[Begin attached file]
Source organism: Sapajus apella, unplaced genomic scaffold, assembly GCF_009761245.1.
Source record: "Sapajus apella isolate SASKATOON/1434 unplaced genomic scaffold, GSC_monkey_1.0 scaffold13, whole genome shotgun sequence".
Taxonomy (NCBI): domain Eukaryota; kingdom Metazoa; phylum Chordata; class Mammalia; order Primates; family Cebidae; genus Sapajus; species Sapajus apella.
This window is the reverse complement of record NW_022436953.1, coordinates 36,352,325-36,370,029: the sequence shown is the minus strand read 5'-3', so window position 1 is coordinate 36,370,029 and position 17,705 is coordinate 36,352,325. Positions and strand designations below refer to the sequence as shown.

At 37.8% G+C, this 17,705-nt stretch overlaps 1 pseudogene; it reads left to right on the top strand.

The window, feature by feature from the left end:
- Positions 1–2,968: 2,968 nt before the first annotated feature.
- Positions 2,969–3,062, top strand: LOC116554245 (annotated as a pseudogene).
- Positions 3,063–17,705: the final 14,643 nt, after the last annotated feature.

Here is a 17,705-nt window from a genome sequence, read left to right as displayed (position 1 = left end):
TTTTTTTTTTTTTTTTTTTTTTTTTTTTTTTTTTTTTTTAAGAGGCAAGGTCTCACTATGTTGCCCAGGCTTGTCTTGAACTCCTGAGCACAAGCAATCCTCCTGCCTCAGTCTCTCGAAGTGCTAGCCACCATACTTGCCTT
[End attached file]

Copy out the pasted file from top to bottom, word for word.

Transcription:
Source organism: Sapajus apella, unplaced genomic scaffold, assembly GCF_009761245.1.
Source record: "Sapajus apella isolate SASKATOON/1434 unplaced genomic scaffold, GSC_monkey_1.0 scaffold13, whole genome shotgun sequence".
Taxonomy (NCBI): domain Eukaryota; kingdom Metazoa; phylum Chordata; class Mammalia; order Primates; family Cebidae; genus Sapajus; species Sapajus apella.
This window is the reverse complement of record NW_022436953.1, coordinates 36,352,325-36,370,029: the sequence shown is the minus strand read 5'-3', so window position 1 is coordinate 36,370,029 and position 17,705 is coordinate 36,352,325. Positions and strand designations below refer to the sequence as shown.

At 37.8% G+C, this 17,705-nt stretch overlaps 1 pseudogene; it reads left to right on the top strand.

The window, feature by feature from the left end:
- Positions 1–2,968: 2,968 nt before the first annotated feature.
- Positions 2,969–3,062, top strand: LOC116554245 (annotated as a pseudogene).
- Positions 3,063–17,705: the final 14,643 nt, after the last annotated feature.

Here is a 17,705-nt window from a genome sequence, read left to right as displayed (position 1 = left end):
TTTTTTTTTTTTTTTTTTTTTTTTTTTTTTTTTTTTTTTAAGAGGCAAGGTCTCACTATGTTGCCCAGGCTTGTCTTGAACTCCTGAGCACAAGCAATCCTCCTGCCTCAGTCTCTCGAAGTGCTAGCCACCATACTTGCCTT